Ben Wilson, Kern County, Calif. almond grower, is beginning to get an idea of how this year’s crop is shaping up.
Based on what he was seeing this early, the Nonpareil crop at Handel and Wilson Farms, Shafter, Calif., could be down a bit from last year’s good production levels, he says. But, he is encouraged by the early-season performance of his pollinators: Aldrich, Carmel, Fritz, Monterey, Butte and Padre.
“The Nonpareil bloom was disappointing,” he says. “The blooms were there, but they weren’t as thick as they could have been. However, the pollinators right next to the Nonpareil had a fantastic bloom. There was a striking difference between the pure, white look of the pollinator trees and the Nonpareil trees, which weren’t nearly as brilliant.”
Wilson attributes much of the promising nut set on the pollinators to good weather for bee activity at the right time. He’s particularly impressed by his Montereys. “They could produce a fantastic crop this year,” he says.
The trees lost some nuts to freezing temperatures and winds in early March. “The frost was spotty, but based on the number of nuts on the ground, it caused more damage than we thought initially. Still, we didn’t suffer anything like some others did. One grower, about 15 to 20 miles from us, thinks he might have lost half his crop to frost.”
“The number of nuts on the ground looks disturbing in those areas,” Wilson says. “But, when I look up into the trees, I still see an awful lot of nuts. In the final analysis, we may not notice any significant impact on production at harvest.”
Although welcome, late spring rains haven’t yet made up for the lack of rain and snow during an extremely dry winter, Wilson notes. He expects his local irrigation district to limit water allocations this season to just 26 percent of normal. “If we keep getting rains, maybe the allotment won’t be decreased any further,” he says.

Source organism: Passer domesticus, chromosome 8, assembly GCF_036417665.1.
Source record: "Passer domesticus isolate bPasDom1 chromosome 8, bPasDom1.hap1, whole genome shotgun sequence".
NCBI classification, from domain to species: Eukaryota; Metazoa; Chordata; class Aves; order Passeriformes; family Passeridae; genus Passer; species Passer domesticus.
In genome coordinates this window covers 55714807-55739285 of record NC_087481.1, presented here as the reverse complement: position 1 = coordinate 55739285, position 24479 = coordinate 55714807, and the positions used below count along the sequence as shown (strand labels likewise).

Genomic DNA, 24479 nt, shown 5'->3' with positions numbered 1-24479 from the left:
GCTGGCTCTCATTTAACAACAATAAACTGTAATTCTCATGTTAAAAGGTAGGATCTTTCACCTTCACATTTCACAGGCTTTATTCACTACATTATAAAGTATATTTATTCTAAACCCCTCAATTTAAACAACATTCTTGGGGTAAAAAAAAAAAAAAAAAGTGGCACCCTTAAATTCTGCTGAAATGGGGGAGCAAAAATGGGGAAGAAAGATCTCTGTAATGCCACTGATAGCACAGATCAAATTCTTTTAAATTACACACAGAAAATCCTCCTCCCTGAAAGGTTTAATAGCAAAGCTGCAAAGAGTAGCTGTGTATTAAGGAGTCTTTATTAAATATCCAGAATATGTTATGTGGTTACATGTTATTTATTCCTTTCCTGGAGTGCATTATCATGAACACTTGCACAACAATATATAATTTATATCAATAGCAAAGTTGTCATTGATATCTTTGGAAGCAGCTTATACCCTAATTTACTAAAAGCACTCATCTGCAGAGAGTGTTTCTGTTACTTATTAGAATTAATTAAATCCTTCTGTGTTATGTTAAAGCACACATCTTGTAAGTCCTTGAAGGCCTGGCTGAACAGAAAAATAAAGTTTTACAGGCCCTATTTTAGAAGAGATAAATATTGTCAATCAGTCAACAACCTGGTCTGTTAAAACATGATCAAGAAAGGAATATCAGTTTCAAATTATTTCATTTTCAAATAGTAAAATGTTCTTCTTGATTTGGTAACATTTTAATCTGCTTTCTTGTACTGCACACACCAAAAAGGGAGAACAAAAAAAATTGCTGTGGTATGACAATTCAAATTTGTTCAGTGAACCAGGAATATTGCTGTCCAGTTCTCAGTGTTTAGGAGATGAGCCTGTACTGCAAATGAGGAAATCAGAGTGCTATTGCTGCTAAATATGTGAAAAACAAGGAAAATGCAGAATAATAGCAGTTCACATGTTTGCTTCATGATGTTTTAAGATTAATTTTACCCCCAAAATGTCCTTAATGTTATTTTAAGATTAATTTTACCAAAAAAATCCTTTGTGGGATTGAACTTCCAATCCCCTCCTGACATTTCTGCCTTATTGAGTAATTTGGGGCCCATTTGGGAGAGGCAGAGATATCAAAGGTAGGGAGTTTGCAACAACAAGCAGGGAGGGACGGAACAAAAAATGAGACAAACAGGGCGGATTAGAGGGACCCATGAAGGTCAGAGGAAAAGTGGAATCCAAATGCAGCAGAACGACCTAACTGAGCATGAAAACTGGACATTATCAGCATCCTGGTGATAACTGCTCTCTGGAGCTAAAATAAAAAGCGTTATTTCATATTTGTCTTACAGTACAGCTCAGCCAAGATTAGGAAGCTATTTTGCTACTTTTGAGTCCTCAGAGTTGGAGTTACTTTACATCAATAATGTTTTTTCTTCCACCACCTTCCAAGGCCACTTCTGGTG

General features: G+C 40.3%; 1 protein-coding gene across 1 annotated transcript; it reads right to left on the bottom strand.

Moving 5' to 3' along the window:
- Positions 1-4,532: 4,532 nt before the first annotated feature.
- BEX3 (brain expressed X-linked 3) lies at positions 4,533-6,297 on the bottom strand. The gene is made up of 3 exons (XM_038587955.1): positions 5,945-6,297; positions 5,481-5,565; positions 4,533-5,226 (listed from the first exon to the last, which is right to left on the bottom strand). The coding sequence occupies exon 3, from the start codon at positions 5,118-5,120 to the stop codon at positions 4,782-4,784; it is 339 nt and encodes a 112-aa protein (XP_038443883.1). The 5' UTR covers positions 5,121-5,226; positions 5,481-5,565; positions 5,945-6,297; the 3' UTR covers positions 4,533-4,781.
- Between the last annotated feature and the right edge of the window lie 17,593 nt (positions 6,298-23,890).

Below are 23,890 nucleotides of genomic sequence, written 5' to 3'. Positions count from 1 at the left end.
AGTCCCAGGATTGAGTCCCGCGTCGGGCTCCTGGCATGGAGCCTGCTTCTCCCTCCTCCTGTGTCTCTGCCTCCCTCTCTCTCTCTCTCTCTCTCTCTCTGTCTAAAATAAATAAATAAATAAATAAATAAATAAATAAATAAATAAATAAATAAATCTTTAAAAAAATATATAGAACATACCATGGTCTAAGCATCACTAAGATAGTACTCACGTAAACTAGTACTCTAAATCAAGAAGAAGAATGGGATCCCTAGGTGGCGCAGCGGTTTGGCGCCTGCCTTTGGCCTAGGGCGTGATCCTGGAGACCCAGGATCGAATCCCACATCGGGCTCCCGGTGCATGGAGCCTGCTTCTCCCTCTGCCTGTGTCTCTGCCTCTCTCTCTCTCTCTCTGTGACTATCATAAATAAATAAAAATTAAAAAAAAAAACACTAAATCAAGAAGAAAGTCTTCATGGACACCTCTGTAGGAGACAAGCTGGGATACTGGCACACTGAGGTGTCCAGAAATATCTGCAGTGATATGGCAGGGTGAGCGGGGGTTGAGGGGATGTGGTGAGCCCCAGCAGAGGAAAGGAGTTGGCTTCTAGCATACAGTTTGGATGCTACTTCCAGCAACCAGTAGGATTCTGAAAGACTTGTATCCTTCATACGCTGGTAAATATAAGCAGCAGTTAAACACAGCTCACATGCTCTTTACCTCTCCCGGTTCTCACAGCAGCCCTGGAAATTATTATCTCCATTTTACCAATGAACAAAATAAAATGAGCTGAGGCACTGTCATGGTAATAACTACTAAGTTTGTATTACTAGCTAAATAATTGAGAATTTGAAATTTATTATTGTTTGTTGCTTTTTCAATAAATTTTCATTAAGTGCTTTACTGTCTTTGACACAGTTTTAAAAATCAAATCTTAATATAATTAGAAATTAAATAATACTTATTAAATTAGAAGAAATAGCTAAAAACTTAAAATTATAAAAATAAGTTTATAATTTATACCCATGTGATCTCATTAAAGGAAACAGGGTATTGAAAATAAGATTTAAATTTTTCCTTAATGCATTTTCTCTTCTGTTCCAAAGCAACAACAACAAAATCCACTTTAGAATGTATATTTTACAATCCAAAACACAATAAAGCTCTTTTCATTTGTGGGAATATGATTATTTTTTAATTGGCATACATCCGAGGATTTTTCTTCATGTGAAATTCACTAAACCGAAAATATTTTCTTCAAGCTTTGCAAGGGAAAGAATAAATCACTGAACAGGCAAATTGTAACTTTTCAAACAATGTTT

After applying fungicides during early bloom and again after petal fall, he hasn’t seen any signs of brown rot or shothole. Because of dry weather in early bloom he didn’t treat one block. “Based on that, we might not have needed any fungicides,” he says. “But, it’s better to protect yourself as best you can.”
Bloom sprays also included phosphorus and potassium along with boron and zinc.
Diseases annually don’t pose a major threat to Handel and Wilson Farms’ almond orchards. However, alternaria is becoming an increasing concern. He has been able to stay on top of it with spot treatments.
“Other farmers in the area have had a history of alternaria problems and have really been fighting it,” he says. “We’ve been fairly unscathed by the disease until last year, when we had a lot of alternaria in areas of some blocks where we hadn’t had problems before. Learning how to control what is becoming a significant problem is new territory for us.”
Wilson is also on the alert to keep rust from getting out of hand. Last year, the diseases caused a little defoliation in one block.